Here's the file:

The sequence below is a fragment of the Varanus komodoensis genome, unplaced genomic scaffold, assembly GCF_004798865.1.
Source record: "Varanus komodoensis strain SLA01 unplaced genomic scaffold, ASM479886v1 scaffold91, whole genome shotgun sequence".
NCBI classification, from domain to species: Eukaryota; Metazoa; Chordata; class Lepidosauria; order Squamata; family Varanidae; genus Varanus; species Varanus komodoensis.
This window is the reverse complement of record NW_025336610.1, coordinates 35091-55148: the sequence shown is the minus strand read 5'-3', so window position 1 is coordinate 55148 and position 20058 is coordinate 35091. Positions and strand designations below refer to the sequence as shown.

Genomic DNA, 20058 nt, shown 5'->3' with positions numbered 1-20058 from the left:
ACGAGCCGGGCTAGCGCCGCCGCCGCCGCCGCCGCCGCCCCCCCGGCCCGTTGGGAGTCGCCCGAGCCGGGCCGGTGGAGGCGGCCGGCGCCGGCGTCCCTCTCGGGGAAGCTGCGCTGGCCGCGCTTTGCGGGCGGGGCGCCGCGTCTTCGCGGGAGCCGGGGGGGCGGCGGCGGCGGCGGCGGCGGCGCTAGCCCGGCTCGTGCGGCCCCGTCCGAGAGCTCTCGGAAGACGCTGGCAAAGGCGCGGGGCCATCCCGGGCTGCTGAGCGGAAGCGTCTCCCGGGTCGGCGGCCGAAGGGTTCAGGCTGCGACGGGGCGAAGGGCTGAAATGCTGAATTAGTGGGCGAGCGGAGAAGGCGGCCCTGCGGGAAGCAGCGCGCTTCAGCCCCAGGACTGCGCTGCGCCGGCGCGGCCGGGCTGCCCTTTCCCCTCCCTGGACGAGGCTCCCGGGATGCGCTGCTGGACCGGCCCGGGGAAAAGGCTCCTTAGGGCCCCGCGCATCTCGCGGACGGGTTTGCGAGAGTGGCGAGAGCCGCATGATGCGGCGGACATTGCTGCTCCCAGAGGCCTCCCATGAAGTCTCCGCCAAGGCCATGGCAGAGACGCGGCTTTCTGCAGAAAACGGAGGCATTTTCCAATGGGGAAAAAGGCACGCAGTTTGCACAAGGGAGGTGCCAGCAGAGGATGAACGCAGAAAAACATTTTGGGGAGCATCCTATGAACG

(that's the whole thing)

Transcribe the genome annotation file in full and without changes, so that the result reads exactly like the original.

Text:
The sequence below is a fragment of the Varanus komodoensis genome, unplaced genomic scaffold, assembly GCF_004798865.1.
Source record: "Varanus komodoensis strain SLA01 unplaced genomic scaffold, ASM479886v1 scaffold91, whole genome shotgun sequence".
NCBI classification, from domain to species: Eukaryota; Metazoa; Chordata; class Lepidosauria; order Squamata; family Varanidae; genus Varanus; species Varanus komodoensis.
This window is the reverse complement of record NW_025336610.1, coordinates 35091-55148: the sequence shown is the minus strand read 5'-3', so window position 1 is coordinate 55148 and position 20058 is coordinate 35091. Positions and strand designations below refer to the sequence as shown.

Genomic DNA, 20058 nt, shown 5'->3' with positions numbered 1-20058 from the left:
ACGAGCCGGGCTAGCGCCGCCGCCGCCGCCGCCGCCGCCCCCCCGGCCCGTTGGGAGTCGCCCGAGCCGGGCCGGTGGAGGCGGCCGGCGCCGGCGTCCCTCTCGGGGAAGCTGCGCTGGCCGCGCTTTGCGGGCGGGGCGCCGCGTCTTCGCGGGAGCCGGGGGGGCGGCGGCGGCGGCGGCGGCGGCGCTAGCCCGGCTCGTGCGGCCCCGTCCGAGAGCTCTCGGAAGACGCTGGCAAAGGCGCGGGGCCATCCCGGGCTGCTGAGCGGAAGCGTCTCCCGGGTCGGCGGCCGAAGGGTTCAGGCTGCGACGGGGCGAAGGGCTGAAATGCTGAATTAGTGGGCGAGCGGAGAAGGCGGCCCTGCGGGAAGCAGCGCGCTTCAGCCCCAGGACTGCGCTGCGCCGGCGCGGCCGGGCTGCCCTTTCCCCTCCCTGGACGAGGCTCCCGGGATGCGCTGCTGGACCGGCCCGGGGAAAAGGCTCCTTAGGGCCCCGCGCATCTCGCGGACGGGTTTGCGAGAGTGGCGAGAGCCGCATGATGCGGCGGACATTGCTGCTCCCAGAGGCCTCCCATGAAGTCTCCGCCAAGGCCATGGCAGAGACGCGGCTTTCTGCAGAAAACGGAGGCATTTTCCAATGGGGAAAAAGGCACGCAGTTTGCACAAGGGAGGTGCCAGCAGAGGATGAACGCAGAAAAACATTTTGGGGAGCATCCTATGAACG